That means stop seeing them as less-than-precious. Search your heart regarding your own attitude toward others. Do you consider some as less-worthy to be image-bearers? Turn from sin to surrender. See things God’s way, embrace it, and adopt it as your own. Get off the intellectual bench and recognize all lives are precious to God and change your attitude wherever need be. Go through the categories: Do I have racist feelings? Do I have sexist feelings? Do I feel ill-will toward homeless, immigrants, addicts? Or how about this: Do I consider a gay man’s life any less important to God? Do I harbor hatred toward a transgendered person?

Here's the minefield we're in: many voices (even some "Christian" ones) are urging us to compromise. On the one hand we are urged to soften the Bible's definition of sin. We must not. On the other hand (and just as harmfully) we are urged to shrink from the Bible's call to love. We must not. On either side of Christ's hard way there are ditches of sinful compromise. What it means to be Christian is to be like Christ. Regardless of what culture says, be it the media or Hollywood or political pundits or someone at work or your parents or neighbors or anyone else. We obey Christ. That means truth AND love.

Check this out: In Ephesians chapter 4, Paul tells us that God gave leaders to equip you for ministry and to build up the church...
14so that we may no longer be children, tossed to and fro by the waves and carried about by every wind of doctrine, by human cunning, by craftiness in deceitful schemes. 15Rather, speaking the truth in love, we are to grow up in every way into him who is the head, into Christ, Speaking the truth in love. 

We do not compromise truth. Sin is sin. BUT WE ALSO DO NOT FAIL TO LOVE. If you claim to be a Christian, and there are people who you can’t love, you need to repent. 

John Barber this week reminded me of Cory Ten Boom, a Dutch Christian who wrote The Hiding Place, who was sent along with her sister Betsie to a Nazi concentration camp for hiding Jews. After being cruelly treated by their captors, Betsie (who eventually died in the camp) made it a habit to pray for these inhuman guards who abused them and the other prisoners. Cory objected, but her sister reminded her that Christ said to pray for our enemies, and that if we look at them through Christ's eyes, we can love them.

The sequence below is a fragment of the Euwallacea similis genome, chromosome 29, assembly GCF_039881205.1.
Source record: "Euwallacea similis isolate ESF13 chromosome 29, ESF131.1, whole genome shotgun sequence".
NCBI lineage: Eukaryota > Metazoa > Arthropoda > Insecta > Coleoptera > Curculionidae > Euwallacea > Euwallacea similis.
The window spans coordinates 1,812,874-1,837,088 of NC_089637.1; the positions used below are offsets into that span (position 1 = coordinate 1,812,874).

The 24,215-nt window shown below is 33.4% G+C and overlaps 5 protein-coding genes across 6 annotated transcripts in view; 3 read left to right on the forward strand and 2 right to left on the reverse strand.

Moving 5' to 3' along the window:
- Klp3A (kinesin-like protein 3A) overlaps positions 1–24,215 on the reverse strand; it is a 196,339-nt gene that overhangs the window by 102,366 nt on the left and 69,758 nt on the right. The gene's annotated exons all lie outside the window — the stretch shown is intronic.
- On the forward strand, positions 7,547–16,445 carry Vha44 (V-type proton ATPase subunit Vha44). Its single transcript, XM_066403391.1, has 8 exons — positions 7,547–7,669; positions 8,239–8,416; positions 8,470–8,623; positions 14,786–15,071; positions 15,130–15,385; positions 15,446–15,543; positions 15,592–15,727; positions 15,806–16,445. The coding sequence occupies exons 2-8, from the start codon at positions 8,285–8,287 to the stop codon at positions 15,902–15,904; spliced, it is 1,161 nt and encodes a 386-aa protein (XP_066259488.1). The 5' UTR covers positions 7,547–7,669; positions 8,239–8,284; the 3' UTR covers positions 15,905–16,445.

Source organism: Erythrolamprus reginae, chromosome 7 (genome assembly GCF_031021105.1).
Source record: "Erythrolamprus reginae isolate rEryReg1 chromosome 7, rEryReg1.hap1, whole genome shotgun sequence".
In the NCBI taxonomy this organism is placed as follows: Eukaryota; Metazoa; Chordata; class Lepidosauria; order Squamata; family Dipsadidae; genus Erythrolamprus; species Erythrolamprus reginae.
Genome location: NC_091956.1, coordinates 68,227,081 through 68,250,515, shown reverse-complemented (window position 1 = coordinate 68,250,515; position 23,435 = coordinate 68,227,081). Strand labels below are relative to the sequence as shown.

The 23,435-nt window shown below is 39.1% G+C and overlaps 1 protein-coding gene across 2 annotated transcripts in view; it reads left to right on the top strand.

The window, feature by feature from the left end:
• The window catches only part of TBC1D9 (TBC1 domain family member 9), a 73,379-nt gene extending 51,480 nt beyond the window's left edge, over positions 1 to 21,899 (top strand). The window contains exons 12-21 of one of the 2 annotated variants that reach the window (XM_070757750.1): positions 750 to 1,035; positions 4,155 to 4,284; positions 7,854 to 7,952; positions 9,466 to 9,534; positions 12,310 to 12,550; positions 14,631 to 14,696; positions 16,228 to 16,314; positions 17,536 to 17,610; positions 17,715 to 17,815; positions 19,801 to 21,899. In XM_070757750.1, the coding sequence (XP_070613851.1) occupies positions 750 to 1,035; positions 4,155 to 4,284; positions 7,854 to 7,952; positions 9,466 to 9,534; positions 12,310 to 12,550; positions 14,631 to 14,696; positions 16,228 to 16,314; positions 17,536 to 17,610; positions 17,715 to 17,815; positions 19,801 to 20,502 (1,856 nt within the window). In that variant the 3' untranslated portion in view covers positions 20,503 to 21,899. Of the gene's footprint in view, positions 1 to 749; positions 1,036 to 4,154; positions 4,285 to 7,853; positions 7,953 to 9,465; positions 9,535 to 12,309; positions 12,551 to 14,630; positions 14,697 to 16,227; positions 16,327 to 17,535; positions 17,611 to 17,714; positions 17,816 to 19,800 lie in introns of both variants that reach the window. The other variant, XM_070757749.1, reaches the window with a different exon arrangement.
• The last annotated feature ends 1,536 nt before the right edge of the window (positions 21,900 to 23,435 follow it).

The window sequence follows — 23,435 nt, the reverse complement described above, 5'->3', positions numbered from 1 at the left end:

That's what it means to be Christian.

2. Make a change in your mind to care. Do you feel indifference? I think that’s probably the more important question we should ask ourselves. Even if some of us do not have racist/sexist/condescending feelings for others. We’re so often indifferent. We’re so preoccupied with our own lives that we have no energy or concern for others. It’s time to look at people as Jesus did: with compassion. He looked at a sister who lost her brother and wept. He looked at a crowd stuck in sin and without leadership and wept. He had compassion on those who were lepers, Samaritans, gentiles, poor, blind, lame, hungry. But as Jesus demonstrated, our job doesn't end with just feeling compassion.

3. Pray. When you feel the darkness and hopelessness and anger and hurt (and you will if you change your mind from sin or indifference to surrender), you should pray. Make this an automatic response to the high blood pressure that compassionate people feel. It’s not a stress-management methodology. It’s not the least you can do. It’s the MOST you can do. Phil. 4:6-7 Do not be anxious about anything… Pray for those HARD to love. Pray that God will HELP you love. Ask God HOW you should show love.

4. Get in the game. Do something. Get uncomfortable. Talk with someone who’s not like you. Stop being indifferent and start loving people and showing it by your actions. Yes, you’re going to be misunderstood, so was Jesus. Yes, you’ll probably be hurt by some you try to love, so was Jesus.

If you remember earlier in Luke, a man asked Jesus what was the greatest commandment. He said, love God and love your neighbor. Remember what followed? The man asked, “Well, just who is my neighbor?” And Jesus told the parable of the good Samaritan. In it, those religious Jews who knew better walked by the beaten man on the other side of the road, indifferent. They were content to let him die. But thankfully for the man, a Samaritan—a hated, half-breed, unclean heretic—saw the man, had compassion, and took a risk at great personal cost to care for him unconditionally. 

Jesus said, "You go, do likewise" (Luke 10:37).

You who know better—you Christians—don’t walk by on the other side of the road. The greatest witness of Christ and the reality of the Gospel is Christians who love with their actions.

Give toward impacting these problems. Your missions giving through Providence helps these ministries. But don’t stop there. Volunteer in these ministries.

And look for ways to be Christ to those image-bearers around you who are diminished by others.

Monday, January 16, 2017

First Loser

The annual Providence MANday Night Chili Cookoff has happened. We had about 40 contestants, and about 160 chili eaters (although the only ones that matter are the four judges). My chili was voted second place (first loser). But several dudes have asked me for the recipe, so here it is:

Chad's 2017 "Dark Horse, Runner-Up Chili"